Tuesday 16 January 2018

Jameson squeezed as South Africans toast local brandy

A woman walks beneath copper brandy stills at the KWV distillery in Paarl near Cape Town, South Africa. Photo: Reuters
A woman walks beneath copper brandy stills at the KWV distillery in Paarl near Cape Town, South Africa. Photo: Reuters

TJ Strydom

Klippies and Coke. Ricky Louw. Karate Water.

These are the orders ringing out in bars across South Africa as thrifty consumers switch from imported, big-brand whiskey to locally produced brandy.

The trend, fuelled by a stagnant economy that is strangling spending, has led to the first increase in brandy sales for more than a decade, and falling sales of pricier whiskey.

This is an unexpected reversal in a country that multinationals Pernod Ricard, which owns Jameson, and Guinness-owner Diageo targeted as a lucrative growth market for their whiskey brands, and where they had enjoyed years of surging sales.

Pernod Ricard sells more Jameson in South Africa than anywhere else apart from the United States. Brandy still lags behind its rival in the contest to be the number one spirit by some distance - about 32 million litres are drunk a year versus nearly 39 million of whiskey - but the gap has almost halved since 2014.

Most brandies retail for around €7 for a 750ml bottle, compared with around €11 for Diageo's Johnnie Walker Red Label and €17 for Pernod Ricard's Jameson. It's a significant price difference in a country where the minimum wage is less than $2 (€1.70) an hour.

"At my local, a double brandy is the same price as a single Jameson," says Fred Bester (36), a sales consultant ."That's why I now drink brandy."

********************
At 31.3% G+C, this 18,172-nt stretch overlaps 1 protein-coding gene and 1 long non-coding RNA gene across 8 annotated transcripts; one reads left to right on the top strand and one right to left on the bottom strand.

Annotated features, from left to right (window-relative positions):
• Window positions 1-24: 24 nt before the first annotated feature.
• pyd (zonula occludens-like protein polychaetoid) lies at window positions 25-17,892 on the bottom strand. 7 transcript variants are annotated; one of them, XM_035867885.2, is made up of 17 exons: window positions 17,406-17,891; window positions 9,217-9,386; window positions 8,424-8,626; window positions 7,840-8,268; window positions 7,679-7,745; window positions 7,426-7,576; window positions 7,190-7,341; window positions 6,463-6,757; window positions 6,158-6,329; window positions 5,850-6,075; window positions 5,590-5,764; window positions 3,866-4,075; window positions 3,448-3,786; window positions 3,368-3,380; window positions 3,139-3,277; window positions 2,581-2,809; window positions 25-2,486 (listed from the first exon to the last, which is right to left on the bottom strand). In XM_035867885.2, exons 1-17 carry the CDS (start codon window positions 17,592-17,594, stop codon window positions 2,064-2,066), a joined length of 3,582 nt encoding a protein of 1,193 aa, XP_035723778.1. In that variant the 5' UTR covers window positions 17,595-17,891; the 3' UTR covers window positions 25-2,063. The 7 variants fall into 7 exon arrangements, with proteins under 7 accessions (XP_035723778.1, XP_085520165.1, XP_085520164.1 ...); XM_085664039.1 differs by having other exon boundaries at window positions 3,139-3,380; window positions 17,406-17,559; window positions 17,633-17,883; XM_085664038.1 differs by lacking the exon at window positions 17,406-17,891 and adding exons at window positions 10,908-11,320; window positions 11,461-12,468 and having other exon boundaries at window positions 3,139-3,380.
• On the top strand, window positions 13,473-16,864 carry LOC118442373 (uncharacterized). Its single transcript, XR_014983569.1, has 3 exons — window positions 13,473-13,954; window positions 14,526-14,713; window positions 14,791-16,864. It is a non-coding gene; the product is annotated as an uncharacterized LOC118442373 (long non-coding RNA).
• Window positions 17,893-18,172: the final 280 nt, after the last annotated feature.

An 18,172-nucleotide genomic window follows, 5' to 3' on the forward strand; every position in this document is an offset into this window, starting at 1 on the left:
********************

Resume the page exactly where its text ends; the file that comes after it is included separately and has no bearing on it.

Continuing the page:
The international companies, however, are fighting back. They are shifting focus to more affordable whiskey brands and stepping up marketing drives.

At the turn of the century, brandy was the number one spirit by a stretch in South Africa, with around 40 million litres consumed a year, almost twice the amount of whiskey.

Over the following years robust economic growth averaging nearly 5pc gave rise to a burgeoning middle class with more disposable income. Sales of more imported whiskey rocketed while brandy demand shrunk.

Slowing economic growth over the past three years has hammered household incomes. Whiskey consumption dropped, falling from a high of 43.2 million litres in 2014 to 38.7 million in 2016. Consumption of brandy increased for the first time since 2005 last year, to 32.1 million litres, from 31.6 million in 2015.

The surge in local brandy sales is also supporting the local wine industry because South African regulations require brandy producers to use wine as their base product.

"Wine producers earmark grapes specifically for wine that goes to brandy producers and they usually get paid quite quickly, which is good for cashflow and supports thousands of jobs," said Christo Conradie of industry group Vinpro, which represents 3,500 wine producers.

The chief executives of two of the largest three brandy producers - Distell and KWV - said the rising sales trend has continued since last year.

"Brandy sales have recovered and it has definitely been the weaker economy playing a role," said Distell's CEO Richard Rushton.

Boyce Lloyd, CEO of KWV, said the economic slump had fuelled a "renaissance" for the spirit. (Reuters)

Reuters

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